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Your Official Groundhog Round Up

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In case you haven't already heard, Punxsutawney Phil predicted an early spring! If you're not sold on Phil's accuracy rate, however, there are plenty of other groundhogs you can consult instead. Here they are, complete with what they declared today:

1. Buckeye Chuck

Tired of waiting on word from across state lines, Ohio managed to find their own forecasting groundhog back in the 1970s. Hailing from Marion, Ohio, Buckeye Chuck is said to be accurate about 75 percent of the time.  His 2016 verdict: Six more weeks of winter.

2. General Beauregard Lee

General Beau is likely the only groundhog with not one, but two honorary doctorates. His degree from the University of Georgia declares that he is a "Doctor of Weather Prognostication", while Georgia State bestowed a "Doctor of Southern Groundology" title upon him. As befitting of any grand Atlantean, General Beau has his very own version of Tara. His 2016 verdict: Early spring.

3. Balzac Billy

Despite the fact the Balzac Billy in Alberta, Canada, is just a dude in a groundhog costume crawling out of a mulch pile (or perhaps because of it), "The Prairie Prognosticator" boasts about an 80 percent accuracy rate. His 2016 verdict: Early spring.

4. Staten Island Chuck

This little guy, whose formal name is Charles G. Hogg, is notorious for nipping Mayor Michael Bloomberg during the 2009 prediction ceremony at the Staten Island Zoo. His 2016 verdict: Early spring.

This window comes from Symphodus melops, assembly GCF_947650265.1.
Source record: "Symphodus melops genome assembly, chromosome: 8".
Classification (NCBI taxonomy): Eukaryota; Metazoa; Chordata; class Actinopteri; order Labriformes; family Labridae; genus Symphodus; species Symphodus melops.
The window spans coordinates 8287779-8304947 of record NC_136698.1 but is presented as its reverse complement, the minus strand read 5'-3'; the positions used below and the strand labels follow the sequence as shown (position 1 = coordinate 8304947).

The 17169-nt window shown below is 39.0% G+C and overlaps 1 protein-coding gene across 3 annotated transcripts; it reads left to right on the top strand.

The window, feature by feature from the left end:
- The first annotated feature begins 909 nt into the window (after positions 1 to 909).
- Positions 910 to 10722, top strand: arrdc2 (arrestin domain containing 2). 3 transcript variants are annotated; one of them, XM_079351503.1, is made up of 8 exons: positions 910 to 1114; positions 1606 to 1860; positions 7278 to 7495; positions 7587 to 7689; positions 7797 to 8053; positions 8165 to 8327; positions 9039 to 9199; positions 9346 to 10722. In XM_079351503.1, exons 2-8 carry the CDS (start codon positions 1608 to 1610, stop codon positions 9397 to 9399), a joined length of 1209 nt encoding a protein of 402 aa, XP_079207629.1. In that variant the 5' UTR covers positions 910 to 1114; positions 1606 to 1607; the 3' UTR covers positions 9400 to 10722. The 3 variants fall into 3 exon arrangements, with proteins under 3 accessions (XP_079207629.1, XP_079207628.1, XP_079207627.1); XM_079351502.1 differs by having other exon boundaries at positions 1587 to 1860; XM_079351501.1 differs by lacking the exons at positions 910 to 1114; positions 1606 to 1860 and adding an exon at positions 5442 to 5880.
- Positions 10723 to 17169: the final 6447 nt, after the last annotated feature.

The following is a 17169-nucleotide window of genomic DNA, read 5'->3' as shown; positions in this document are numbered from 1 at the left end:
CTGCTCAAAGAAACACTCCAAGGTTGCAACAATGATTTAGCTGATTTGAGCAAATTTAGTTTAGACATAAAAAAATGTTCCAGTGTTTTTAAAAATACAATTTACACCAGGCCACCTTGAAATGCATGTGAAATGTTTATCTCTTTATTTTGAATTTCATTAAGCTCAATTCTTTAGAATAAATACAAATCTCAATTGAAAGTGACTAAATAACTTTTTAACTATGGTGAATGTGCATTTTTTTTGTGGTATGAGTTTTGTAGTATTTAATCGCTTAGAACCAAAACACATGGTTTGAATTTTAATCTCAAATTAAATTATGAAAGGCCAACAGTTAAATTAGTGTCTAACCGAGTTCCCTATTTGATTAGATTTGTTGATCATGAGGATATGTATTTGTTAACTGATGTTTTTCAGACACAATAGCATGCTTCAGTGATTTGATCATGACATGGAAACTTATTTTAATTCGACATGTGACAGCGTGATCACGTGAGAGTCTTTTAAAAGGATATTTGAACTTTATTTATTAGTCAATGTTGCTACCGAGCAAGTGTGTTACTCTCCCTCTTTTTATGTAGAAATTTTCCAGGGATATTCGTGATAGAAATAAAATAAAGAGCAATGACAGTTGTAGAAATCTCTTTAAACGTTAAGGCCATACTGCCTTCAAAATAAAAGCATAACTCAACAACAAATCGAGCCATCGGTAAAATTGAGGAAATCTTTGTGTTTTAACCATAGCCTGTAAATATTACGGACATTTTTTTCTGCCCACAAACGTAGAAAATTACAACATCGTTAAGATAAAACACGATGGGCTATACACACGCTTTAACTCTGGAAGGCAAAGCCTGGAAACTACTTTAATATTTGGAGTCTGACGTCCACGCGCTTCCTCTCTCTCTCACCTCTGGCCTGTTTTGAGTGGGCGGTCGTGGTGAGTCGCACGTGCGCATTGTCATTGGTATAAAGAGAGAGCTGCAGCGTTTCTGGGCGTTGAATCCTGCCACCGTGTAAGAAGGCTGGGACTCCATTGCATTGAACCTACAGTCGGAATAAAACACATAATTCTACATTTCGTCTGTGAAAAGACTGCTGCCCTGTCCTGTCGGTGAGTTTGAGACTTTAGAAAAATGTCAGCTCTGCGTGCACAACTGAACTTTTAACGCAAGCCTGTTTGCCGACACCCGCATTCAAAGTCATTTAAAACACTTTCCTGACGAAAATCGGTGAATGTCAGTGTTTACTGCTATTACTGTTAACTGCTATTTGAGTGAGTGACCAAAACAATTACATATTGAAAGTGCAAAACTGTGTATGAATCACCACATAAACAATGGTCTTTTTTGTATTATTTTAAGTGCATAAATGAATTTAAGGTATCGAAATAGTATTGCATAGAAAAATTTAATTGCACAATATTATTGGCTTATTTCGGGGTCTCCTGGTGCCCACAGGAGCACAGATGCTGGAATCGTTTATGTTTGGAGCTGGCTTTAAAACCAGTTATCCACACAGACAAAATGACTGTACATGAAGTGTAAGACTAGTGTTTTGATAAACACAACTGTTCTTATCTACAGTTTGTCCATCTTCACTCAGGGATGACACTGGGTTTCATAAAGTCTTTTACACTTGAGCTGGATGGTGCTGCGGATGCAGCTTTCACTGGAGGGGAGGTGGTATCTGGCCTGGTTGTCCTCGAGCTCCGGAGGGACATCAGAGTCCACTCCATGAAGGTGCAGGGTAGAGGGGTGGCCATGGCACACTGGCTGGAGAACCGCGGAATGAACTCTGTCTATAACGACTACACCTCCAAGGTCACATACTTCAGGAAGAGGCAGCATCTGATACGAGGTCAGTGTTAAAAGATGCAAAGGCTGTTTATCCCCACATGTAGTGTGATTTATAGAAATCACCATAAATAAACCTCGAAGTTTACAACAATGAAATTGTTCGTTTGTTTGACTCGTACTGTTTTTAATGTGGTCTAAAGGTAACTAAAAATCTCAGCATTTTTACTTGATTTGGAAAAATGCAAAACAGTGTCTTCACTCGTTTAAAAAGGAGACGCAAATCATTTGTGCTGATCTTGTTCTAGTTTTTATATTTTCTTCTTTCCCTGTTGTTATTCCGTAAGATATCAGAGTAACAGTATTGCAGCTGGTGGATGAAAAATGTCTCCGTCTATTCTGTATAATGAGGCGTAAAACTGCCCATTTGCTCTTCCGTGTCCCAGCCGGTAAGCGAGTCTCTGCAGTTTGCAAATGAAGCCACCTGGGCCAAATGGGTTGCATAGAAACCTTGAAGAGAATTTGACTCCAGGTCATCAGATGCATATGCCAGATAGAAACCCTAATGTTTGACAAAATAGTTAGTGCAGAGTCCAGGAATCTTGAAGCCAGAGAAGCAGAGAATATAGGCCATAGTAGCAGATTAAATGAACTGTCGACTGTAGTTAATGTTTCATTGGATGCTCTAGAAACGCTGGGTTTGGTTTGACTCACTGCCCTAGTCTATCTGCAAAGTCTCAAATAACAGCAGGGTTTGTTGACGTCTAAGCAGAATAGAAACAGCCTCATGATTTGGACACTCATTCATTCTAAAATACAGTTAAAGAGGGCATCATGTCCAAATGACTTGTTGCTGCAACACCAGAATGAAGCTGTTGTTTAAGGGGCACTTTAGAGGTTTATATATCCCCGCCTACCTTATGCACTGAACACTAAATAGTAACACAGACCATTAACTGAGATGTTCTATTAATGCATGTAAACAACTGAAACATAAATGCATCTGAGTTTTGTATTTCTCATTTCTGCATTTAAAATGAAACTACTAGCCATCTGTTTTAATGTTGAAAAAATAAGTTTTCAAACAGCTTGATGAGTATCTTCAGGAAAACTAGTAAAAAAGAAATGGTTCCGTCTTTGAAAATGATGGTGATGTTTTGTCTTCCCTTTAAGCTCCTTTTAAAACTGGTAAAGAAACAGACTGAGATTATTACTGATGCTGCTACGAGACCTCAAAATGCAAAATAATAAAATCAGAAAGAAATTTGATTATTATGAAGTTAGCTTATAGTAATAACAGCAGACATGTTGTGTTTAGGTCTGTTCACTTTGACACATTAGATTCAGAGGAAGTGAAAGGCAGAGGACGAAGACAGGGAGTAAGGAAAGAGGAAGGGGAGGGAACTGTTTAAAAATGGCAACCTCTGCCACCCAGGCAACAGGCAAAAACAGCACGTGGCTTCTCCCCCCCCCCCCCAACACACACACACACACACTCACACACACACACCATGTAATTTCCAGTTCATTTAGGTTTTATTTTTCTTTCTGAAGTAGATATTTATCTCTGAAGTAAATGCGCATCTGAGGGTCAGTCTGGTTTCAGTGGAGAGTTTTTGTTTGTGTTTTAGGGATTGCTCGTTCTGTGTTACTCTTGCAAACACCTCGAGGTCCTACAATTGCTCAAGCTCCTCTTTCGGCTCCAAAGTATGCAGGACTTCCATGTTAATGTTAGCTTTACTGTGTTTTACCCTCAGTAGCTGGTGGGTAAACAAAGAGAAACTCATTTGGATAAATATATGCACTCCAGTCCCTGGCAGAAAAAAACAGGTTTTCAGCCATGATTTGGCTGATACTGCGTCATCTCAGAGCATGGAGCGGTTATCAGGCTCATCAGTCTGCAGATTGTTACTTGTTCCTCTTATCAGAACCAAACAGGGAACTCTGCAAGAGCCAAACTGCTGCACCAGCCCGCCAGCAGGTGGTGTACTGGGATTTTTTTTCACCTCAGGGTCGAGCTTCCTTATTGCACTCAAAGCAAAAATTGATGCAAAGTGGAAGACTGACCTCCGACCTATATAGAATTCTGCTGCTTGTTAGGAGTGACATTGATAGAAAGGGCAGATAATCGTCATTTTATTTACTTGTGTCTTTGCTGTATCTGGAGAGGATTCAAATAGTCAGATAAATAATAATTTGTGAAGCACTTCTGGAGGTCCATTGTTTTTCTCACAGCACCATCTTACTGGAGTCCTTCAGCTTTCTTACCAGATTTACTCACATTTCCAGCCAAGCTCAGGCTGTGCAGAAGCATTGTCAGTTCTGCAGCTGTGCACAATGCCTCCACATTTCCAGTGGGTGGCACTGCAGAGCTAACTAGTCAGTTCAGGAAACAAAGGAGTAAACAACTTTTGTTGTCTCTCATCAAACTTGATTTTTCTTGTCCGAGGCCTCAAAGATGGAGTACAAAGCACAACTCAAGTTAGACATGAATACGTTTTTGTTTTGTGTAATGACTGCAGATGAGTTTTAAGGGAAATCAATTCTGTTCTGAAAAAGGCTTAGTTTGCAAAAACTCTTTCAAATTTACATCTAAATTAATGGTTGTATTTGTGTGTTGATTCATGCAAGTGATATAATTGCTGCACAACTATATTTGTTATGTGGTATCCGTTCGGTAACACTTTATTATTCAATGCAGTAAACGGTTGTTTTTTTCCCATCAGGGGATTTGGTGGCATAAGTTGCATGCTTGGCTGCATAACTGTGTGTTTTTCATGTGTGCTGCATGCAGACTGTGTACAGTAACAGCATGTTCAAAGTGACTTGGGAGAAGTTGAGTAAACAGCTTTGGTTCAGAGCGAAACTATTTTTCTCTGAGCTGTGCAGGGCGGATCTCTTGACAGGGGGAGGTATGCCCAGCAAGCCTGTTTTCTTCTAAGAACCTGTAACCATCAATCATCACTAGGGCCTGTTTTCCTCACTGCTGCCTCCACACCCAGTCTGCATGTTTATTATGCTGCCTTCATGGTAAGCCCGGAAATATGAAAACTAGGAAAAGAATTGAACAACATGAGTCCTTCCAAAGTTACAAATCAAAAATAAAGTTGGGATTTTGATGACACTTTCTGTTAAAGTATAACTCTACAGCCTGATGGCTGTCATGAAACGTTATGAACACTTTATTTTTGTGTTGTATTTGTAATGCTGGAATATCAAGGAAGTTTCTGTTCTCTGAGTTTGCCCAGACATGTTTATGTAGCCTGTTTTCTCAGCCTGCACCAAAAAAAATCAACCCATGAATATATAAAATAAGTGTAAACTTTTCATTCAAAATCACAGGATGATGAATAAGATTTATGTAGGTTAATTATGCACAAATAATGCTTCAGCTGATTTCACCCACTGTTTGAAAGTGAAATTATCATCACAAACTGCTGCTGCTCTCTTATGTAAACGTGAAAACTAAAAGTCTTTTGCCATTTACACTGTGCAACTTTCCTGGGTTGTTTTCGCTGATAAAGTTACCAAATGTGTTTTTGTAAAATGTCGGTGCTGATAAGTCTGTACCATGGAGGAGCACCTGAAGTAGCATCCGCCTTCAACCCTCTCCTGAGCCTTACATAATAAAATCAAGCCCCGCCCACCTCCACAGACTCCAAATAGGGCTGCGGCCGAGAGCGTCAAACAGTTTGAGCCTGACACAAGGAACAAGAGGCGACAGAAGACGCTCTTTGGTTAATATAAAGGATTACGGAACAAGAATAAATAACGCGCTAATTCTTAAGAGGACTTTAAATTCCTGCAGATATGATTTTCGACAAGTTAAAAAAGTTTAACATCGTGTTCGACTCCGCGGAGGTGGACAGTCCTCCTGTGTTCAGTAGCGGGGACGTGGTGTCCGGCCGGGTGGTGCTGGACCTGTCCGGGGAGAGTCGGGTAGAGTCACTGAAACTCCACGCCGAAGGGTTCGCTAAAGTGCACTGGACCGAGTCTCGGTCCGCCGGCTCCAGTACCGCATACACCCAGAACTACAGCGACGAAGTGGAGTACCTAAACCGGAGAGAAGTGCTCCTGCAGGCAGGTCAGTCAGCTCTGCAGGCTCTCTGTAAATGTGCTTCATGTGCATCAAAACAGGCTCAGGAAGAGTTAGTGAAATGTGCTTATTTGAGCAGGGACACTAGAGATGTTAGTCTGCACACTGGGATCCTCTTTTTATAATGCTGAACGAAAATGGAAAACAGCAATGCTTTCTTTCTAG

5. Wiarton Willie

Willie, an albino groundhog, has been predicting the weather since the 1950s—even though he was nothing but a fur hat back then. The story goes something like this: In 1957, a fellow named Mac McKenzie used Groundhog Day as an excuse to throw a boozy bash for his friends. Reporter Frank Teskey somehow got wind of the affair and misinterpreted that there was a big Groundhog Day festival in Wiarton, Ontario. When he arrived and discovered that the gathering was just a few guys drinking with no groundhog in sight, Teskey complained that he was going to be in trouble for having no story. In response, McKenzie grabbed a white fur hat from a female party-goer, half-buried it in the snow outside, and declared that Wiarton was home to a rare albino groundhog. The legend has grown, and now thousands of people show up yearly to celebrate Wiarton Willie, who has been upgraded from a fur hat to a real, live groundhog. His 2016 verdict: Six more weeks of winter.

6. Shubenacadie Sam

Thanks to Nova Scotia's time zone, Shubenacadie Sam at the Shubenacadie Wildlife Park is the first to make a prediction for North America every year. His 2016 verdict: Early spring.

7. Queen Charlotte

Queen Charlotte the groundhog made her public debut in Charlotte, North Carolina, this year. Though she predicted six more weeks of winter last year, she did so in a private ceremony—at the time, the Queen was new to the limelight and wasn't ready to perform in front of a crowd of onlookers. Her 2016 verdict: Early spring.